field trip to Woodstock to visit Marsh Billings Rockefeller National Historical Park and Killington to visit Gifford Woods State Natural Area (old growth hardwood forest)

'class session #3'

prior to this class session, read the following:

NGNF - pp. 153-162

WWW - pp. 22-55

FE&S - pp. 27-41 & 51-76

topics to be covered:

climate change and its effects on forest

biophysical regions of Vermont

how trees grow and change

stress and disturbance

competition, survival & adaptation

field trip to Johnson State College's campus forest and Cambridge Pines State Natural Area and perhaps Johnson State College's Babcock Preserve in Eden

'class session #4'

in advance of today's class, reas the following:

NGNF - pp. 131-152 and FE&S - pp. 45-60

topics to be covered today

changing seasons


field trip to Island Pond to visit Brighton State Park (nature trail and State Natural Area of native red pine) and to Bloomfield to visit Silvio O. Conte National Fish & Wildlife Refuge and perhaps a quick stop in Westmore to visit Willoughby State Forest & Sentinel Rock State Park.

class session #5

prior to this class, read the following:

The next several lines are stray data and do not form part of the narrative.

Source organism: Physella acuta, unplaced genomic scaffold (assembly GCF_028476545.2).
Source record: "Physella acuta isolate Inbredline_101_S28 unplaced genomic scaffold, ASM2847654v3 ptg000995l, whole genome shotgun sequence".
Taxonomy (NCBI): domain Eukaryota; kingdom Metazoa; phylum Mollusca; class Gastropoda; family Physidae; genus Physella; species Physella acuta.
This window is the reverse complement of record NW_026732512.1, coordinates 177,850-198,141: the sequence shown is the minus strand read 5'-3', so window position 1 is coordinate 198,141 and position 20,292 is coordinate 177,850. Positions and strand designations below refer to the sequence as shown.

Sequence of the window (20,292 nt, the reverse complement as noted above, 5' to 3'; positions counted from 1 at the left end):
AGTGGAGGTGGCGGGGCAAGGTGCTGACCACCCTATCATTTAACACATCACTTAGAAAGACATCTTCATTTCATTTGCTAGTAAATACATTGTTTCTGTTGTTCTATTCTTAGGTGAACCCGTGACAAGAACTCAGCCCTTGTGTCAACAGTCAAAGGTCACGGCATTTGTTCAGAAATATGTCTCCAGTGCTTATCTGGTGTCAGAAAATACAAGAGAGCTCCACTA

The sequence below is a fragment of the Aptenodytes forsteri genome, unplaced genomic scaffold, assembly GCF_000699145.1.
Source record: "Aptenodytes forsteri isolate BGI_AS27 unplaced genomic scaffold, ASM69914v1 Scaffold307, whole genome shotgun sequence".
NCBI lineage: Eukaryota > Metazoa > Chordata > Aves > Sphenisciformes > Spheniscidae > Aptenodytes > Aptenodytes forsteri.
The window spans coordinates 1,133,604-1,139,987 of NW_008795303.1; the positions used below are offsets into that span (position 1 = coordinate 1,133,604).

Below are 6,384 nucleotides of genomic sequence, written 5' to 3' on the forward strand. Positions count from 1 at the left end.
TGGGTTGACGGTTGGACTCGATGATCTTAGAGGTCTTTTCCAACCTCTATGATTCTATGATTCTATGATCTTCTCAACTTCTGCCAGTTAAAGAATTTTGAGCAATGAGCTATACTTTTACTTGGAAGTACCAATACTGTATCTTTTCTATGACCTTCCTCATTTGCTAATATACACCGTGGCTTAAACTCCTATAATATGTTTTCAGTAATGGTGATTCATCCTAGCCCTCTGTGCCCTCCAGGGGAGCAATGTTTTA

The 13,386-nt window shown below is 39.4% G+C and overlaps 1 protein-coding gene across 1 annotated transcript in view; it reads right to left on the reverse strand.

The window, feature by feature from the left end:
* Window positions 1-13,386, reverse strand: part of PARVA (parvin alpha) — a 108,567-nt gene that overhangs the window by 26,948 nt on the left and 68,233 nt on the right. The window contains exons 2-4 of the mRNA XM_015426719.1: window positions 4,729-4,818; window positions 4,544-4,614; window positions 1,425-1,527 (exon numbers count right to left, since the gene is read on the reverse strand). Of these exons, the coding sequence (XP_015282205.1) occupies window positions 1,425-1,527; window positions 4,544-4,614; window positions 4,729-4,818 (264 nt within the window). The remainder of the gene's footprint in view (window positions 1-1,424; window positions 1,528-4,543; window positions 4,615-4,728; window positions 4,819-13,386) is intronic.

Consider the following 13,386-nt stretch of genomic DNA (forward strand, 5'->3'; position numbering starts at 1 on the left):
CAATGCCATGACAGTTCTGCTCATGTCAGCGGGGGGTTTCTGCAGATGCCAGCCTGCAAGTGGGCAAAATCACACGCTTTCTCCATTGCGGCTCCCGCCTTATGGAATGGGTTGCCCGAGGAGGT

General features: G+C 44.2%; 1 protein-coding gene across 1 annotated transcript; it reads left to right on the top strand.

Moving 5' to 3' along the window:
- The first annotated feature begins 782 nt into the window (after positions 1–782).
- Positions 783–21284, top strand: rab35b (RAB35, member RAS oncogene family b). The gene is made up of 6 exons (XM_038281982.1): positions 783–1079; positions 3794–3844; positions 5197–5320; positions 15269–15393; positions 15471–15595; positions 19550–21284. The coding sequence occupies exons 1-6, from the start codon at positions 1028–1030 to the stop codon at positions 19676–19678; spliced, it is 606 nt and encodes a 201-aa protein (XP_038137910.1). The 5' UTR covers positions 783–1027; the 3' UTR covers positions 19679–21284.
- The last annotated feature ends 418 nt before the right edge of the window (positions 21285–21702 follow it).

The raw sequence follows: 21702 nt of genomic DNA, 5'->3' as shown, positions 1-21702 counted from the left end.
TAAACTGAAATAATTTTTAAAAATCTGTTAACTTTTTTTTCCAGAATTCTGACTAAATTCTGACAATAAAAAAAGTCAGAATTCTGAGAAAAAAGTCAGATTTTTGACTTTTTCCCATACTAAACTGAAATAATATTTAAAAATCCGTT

FE&S - pp. 21-39

topics to be covered:

forest management


nutrient cycling

forests of North America and the world

field trip to Groton to visit Groton State Forest (nature trail and forestry demonstration project)


Please note: In order to receive accommodations for disabilities in this course, students must make an appointment to see the Americans with Disabilities Coordinator in their site and bring documentation with them.

Academic Honesty: CCV has a commitment to honesty and excellence in academic work and expects the same from all students. Academic dishonesty, or cheating, can occur whenever you present -as your own work- something that you did not do. You can also be guilty of cheating if you help someone else cheat. Being unaware of what constitutes academic dishonesty (such as knowing what plagiarism is) does not absolve a student of the responsibility to be honest in his/her academic work. Academic dishonesty is taken very seriously and may lead to dismissal from the College.

Course description details subject to change. Please refer to this document frequently.